small perennial springs.
Water is hard.
Crab Orchard Formation and Brassfield Dolomite (Scb)
Shale in the Crab Orchard forms steep, dissected hillsides and broad,
flat valley bottoms. The
shale erodes readily below more resistant overlying limestone, forming
notches and recesses.
Dolomite beds form discontinuous ledges along hillsides.
The shale in the Crab Orchard yields almost no water to wells or springs,
but may yield small
amounts of water to wells in valley bottoms. Water is highly mineralized.
Dolomite beds yield
hard water to small springs.
Drakes Formation (Od)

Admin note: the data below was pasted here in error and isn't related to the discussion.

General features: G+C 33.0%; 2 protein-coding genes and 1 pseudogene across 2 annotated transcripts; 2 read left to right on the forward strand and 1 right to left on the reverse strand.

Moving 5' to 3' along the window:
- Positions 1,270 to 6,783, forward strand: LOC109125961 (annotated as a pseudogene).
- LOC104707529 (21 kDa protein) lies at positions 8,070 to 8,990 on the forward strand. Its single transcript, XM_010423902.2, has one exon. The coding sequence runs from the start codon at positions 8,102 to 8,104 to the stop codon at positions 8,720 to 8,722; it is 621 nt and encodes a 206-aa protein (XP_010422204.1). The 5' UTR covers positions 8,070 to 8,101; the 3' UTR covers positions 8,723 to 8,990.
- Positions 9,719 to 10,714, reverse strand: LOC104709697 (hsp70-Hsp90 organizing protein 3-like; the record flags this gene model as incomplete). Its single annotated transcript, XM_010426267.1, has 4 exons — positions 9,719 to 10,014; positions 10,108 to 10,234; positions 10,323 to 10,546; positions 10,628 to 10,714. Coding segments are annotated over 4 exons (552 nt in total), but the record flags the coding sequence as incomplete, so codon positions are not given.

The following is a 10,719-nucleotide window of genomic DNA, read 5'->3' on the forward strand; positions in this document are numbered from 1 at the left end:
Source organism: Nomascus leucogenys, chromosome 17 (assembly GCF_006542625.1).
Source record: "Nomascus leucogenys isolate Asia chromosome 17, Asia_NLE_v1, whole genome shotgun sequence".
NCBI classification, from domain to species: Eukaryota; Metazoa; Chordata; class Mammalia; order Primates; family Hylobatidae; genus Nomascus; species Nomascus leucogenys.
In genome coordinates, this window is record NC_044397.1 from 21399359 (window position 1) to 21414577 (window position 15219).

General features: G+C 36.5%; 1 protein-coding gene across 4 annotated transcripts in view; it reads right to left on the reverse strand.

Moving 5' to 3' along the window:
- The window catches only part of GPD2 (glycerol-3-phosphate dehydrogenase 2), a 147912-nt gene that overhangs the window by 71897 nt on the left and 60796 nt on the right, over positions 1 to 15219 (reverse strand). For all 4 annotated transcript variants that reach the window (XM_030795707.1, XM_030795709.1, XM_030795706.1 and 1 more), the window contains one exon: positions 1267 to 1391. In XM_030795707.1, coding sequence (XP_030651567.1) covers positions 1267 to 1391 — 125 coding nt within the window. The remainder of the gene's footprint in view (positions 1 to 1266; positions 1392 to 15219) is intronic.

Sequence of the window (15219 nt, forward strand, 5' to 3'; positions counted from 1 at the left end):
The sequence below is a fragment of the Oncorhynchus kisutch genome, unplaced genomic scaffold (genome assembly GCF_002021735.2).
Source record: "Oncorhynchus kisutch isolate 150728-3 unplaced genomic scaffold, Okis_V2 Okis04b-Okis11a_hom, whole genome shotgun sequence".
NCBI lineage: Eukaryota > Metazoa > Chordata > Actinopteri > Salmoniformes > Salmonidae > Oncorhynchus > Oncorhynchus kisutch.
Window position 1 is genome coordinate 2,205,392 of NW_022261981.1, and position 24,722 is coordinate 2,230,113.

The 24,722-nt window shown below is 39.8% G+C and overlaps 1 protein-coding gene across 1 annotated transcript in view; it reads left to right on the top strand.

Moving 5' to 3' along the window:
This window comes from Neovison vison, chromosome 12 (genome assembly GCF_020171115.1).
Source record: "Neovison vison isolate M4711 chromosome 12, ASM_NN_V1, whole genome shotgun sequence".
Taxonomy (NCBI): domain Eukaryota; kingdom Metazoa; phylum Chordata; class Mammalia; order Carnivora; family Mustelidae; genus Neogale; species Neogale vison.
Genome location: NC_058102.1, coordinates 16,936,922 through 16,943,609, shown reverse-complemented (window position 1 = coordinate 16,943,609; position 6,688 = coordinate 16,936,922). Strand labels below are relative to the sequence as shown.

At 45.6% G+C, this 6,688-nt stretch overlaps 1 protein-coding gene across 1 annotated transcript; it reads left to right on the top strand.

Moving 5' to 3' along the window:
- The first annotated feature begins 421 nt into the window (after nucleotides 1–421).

The Drakes forms dissected upland areas, with slopes moderately steep
where underlain by
shale, and moderately undulating to gently rolling where underlain by
limestone. Steep and
cliffy slopes occur along large streams, littered with limestone slabs
left as shale beds weather
and wash away.
The Drakes yields 100 to 500 gallons per day to drilled wells in broad
valleys and along streams in uplands. It yields almost no water to drilled
wells on hillsides or ridgetops, but does yield water to small springs.
Water is hard and in valley bottoms may contain salt or hydrogen sulfide.
Shale limits the amount of water that has access to thick limestone
beds, and therefore restricts the number of openings in these beds enlarged
by solution. As a result, the limestone beds yield little water.
The U.S. Geological Survey's Hydrologic
Atlas Series, published cooperatively with the Kentucky Geological
Survey, provides hydrologic information for the entire state.
to "Groundwater Resources in Kentucky"